Live Deep Fakes - you can now change your face to someone else's in real time video app... - 0 views

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    "The first thing that came into my mind when I first heard about Deep Fakes, is what would happen if we could create DeepFakes in realtime and not just for existing videos or photos? Suppose we can go online with someone else's face, would this be funny or would this push the ethical boundaries even further? I decided to see how much effort it would be to try it out."
dr tech

Can anyone become an NFT collector? I tried it to find out | Digital art | The Guardian - 0 views

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    "Once the image was in my Ethereum wallet, I didn't particularly feel like I owned it any more than the other screenshots in my Images file. But I did feel a nihilistic rush - the thrill of abstract money moving around."
dr tech

Naomi Klein: how big tech helps India target climate activists | India | The Guardian - 0 views

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    "Referred to in the Indian press variously as the "toolkit case", the "Greta toolkit", and the "toolkit conspiracy", the police's ongoing investigation of Ravi, along with fellow activists Nikita Jacob and Shantanu Muluk, centres on the contents of a social media guide that Thunberg tweeted to her nearly 5 million followers in early February. When Ravi was arrested, the Delhi police declared that she "is an editor of the Toolkit Google Doc & key conspirator in document's formulation & dissemination. She started WhatsApp Group & collaborated to make the Toolkit doc. She worked closely with them to draft the Doc.""
dr tech

China Charges Ahead With a National Digital Currency - The New York Times - 0 views

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    "If the eCNY is successful, it will give the central bank new powers, including novel types of monetary policy to help the economy grow. In one possibility that economists have discussed, a central bank could program its digital currency to slowly lose value so that consumers are encouraged to spend it immediately."
dr tech

E-mail Is Making Us Miserable | The New Yorker - 0 views

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    " "The longer one spends on email in [a given] hour the higher is one's stress for that hour," the authors noted. In another study, researchers placed thermal cameras below each subject's computer monitor, allowing them to measure the tell-tale "heat blooms" on a person's face that indicate psychological distress. "
aren01

Protocols, Not Platforms: A Technological Approach to Free Speech | Knight First Amendm... - 1 views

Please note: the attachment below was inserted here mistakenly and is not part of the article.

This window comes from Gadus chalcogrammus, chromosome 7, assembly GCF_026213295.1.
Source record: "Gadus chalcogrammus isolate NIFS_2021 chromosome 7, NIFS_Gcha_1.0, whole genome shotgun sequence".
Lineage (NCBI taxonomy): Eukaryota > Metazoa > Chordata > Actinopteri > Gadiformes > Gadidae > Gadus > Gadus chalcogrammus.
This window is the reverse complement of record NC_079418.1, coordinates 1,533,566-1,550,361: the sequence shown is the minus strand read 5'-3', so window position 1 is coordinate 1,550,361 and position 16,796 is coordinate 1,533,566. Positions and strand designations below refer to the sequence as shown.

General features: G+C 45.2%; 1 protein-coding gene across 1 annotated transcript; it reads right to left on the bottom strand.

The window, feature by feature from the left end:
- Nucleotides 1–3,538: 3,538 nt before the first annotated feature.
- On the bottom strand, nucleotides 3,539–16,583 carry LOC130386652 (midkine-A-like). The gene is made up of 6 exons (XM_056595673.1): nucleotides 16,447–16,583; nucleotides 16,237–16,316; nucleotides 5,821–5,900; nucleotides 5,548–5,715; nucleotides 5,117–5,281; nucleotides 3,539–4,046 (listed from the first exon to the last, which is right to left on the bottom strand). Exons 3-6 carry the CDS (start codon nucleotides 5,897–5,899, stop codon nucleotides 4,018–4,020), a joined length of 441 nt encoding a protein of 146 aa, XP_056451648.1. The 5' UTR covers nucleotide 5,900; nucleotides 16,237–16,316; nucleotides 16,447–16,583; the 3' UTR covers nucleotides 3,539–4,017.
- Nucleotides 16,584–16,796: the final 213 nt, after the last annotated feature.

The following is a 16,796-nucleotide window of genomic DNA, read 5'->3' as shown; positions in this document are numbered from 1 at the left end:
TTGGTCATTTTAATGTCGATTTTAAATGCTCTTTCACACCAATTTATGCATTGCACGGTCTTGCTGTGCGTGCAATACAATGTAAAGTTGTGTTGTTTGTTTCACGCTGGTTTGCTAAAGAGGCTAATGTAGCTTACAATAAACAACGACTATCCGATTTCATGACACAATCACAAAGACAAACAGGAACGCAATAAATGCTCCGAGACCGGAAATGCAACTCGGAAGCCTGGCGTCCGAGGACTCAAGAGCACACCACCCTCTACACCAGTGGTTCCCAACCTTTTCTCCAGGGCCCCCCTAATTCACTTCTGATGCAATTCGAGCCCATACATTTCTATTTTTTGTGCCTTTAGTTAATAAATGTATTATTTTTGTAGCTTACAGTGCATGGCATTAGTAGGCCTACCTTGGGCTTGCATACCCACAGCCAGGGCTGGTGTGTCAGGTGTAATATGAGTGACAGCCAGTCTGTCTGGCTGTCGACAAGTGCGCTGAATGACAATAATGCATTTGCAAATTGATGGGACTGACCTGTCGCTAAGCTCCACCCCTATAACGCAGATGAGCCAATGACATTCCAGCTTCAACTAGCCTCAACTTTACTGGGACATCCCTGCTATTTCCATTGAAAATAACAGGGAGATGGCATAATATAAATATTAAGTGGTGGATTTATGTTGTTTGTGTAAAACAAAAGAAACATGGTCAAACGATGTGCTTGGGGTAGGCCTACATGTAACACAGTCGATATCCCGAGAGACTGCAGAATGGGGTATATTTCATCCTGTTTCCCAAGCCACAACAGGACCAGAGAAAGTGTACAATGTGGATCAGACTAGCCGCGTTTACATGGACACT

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    "Some have argued for much greater policing of content online, and companies like Facebook, YouTube, and Twitter have talked about hiring thousands to staff up their moderation teams.8 8. April Glaser, Want a Terrible Job? Facebook and Google May Be Hiring,Slate (Jan. 18, 2018), https://slate.com/technology/2018/01/facebook-and-google-are-building-an-army-of-content-moderators-for-2018.html (explaining that major platforms have hired or have announced plans to hire thousands, in some cases more than ten thousand, new content moderators).On the other side of the coin, companies are increasingly investing in more and more sophisticated technology help, such as artificial intelligence, to try to spot contentious content earlier in the process.9 9. Tom Simonite, AI Has Started Cleaning Up Facebook, But Can It Finish?,Wired (Dec. 18, 2018), https://www.wired.com/story/ai-has-started-cleaning-facebook-can-it-finish/.Others have argued that we should change Section 230 of the CDA, which gives platforms a free hand in determining how they moderate (or how they don't moderate).10 10. Gohmert Press Release, supra note 7 ("Social media companies enjoy special legal protections under Section 230 of the Communications Act of 1934, protections not shared by other media. Instead of acting like the neutral platforms they claim to be in order obtain their immunity, these companies have turned Section 230 into a license to potentially defraud and defame with impunity… Since there still appears to be no sincere effort to stop this disconcerting behavior, it is time for social media companies to be liable for any biased and unethical impropriety of their employees as any other media company. If these companies want to continue to act like a biased medium and publish their own agendas to the detriment of others, they need to be held accountable."); Eric Johnson, Silicon Valley's Self-Regulating Days "Probably Should Be" Over, Nancy Pelosi Says, Vox (Apr. 11, 2019), https:/